Remember that providing high-quality service is not expensive - and in fact, not providing quality service is much more expensive, since you will lose your patients to someone else who will. Most of it is applied common sense - treat your patients the way you would like your wife to be treated by her doctor ! If you treat all your patients as VIPs, not only will you enjoy your practise much more, you will also have lots more patients !
A good way of looking at patient satisfaction comes from the research done at Texas A&M University. The researchers described customers experiences of service quality in 5 dimensions, summarized with the acronym, "RATER"
Reliability: This is defined as "the ability to provide what was promised, dependably, and accurately."
Assurance: "The knowledge and courtesy of staff and their ability to convey trust and confidence."
Tangibles: "The physical facilities and equipment, and the appearance of personnel."
Empathy: "The degree of caring and individual attention provided to the customer."
Responsiveness: "The willingness to help customers, and to provide prompt service."
You can use this as a useful framework when trying to assess how satisfied your patients are with you.
Remember that patients prefer to be treated as special human beings, not just as a number. Here are the 10 Commandments for patient relations which you and your staff should live by.
I.The patient is never an interruption to your work - the patient is your work ! Everything else can wait !
II.Greet every patient with a friendly smile. Patients are people and they like friendly contact. They usually return it.
III.Call patients by name. Make a game of learning patients names, and see how many you can remember.
IV. Teach your staff members that for patients, all staff members are as important as the doctor !
V.Never argue with a patient. The patient is always right (in his/her own eyes). Be a good listener, agree with him/her where you can, and do what you can to make him/her happy.
VI.Never say, "I dont know." If you dont know the answer to a patients question, say, "Thats a good question. Let me find out for you."
VII.Remember that the patient pays your salary - treat him like your boss !
VIII. Choose positive words when speaking to a patient - this is a valuable habit that will help you become an effective communicator.
IX.Brighten every patients day. Do something that brings a little sunshine into each patients life, and soon youll discover that your own life is happier and brighter.
X.Always go the extra mile, and do just a little more than the patient expects you to do . For example, make it a habit to phone the patient after discharge from hospital, to ensure he is doing well. Exceeding patient expectations is the best way of keeping your patients happy - and keeping them your patients for life !
How do you know if your patients are satisfied with the care they receive at your clinic? The answer is simple - ask them! Patient satisfaction surveys are an easy tool you can use to answer this question , and they can help you identify ways of improving your practice - which translates into better care , happy patients - and a happier doctor!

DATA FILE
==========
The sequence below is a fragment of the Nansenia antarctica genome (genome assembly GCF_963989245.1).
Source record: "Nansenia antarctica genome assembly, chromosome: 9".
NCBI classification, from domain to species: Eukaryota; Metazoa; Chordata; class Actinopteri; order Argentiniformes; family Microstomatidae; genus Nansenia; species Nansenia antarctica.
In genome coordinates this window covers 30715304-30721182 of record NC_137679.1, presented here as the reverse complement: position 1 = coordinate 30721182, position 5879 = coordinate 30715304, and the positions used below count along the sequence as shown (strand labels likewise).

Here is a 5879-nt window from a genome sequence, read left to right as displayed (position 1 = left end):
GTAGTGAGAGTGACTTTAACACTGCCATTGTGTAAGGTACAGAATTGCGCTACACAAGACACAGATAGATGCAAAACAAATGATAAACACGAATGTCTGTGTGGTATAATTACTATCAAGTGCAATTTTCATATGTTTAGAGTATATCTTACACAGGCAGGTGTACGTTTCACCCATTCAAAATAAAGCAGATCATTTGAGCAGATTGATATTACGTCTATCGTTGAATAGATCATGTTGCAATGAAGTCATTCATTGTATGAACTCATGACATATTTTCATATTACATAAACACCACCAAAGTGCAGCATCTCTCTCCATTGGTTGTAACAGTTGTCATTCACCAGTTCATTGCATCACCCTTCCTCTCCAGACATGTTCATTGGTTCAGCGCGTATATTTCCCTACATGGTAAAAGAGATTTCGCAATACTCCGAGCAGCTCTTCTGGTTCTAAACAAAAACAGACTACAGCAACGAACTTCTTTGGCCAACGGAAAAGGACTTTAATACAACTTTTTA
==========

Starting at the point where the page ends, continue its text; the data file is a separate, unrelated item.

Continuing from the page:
To perform a formal patient satisfaction survey, the first step is to prepare a flow chart which follows the patient when he enters the clinic.
For example, one sequence might be:
Based on this flow chart of a patient visit, the satisfaction survey needs to measure two aspects at each point of the patient/clinic interaction. The first question should focus on how well the clinic met the patients expectation regarding the interaction. Thus one question should be: "How well did the receptionist meet your expectations?" The answer could be given on a scale of 1 to 5 (e.g., much better than expected, better than expected, as expected, worse than expected, much worse than expected, respectively). In addition, for each point of patient contact, a second set of questions should be asked: "How important is the receptionist to your overall satisfaction with your clinic visit? The answer could be given on a scale of 1 to 4 (e.g., very important, somewhat important, somewhat unimportant, not important at all, respectively). This information can then be analysed , to help you :
(1) identify which areas of your practise patients are not satisfied with( and therefore which need to be improved);
(2) and will also allow you to prioritise the improvements ( starting with the areas which patients feel are most important to them).
An easier way is to print a patient satisfaction survey card , and request each patient to fill out and hand this in at the time they leave. On the card, instruct the patient to mark a response of 1 to 4 (1 is strongly agree and 4 is strongly disagree) to statements such as the following:
Most doctors in India still think that they are doing their patients a favour by treating them. Its high time we changed our perspective , and treated patients as valuable customers ! Adopting a customer-oriented approach will help you to see things from your patients point of view , and become a better , more successful doctor. As you learn to see your patients as interesting, valuable people who are giving you the privilege to serve them, your own life will be immensely enriched by your patients !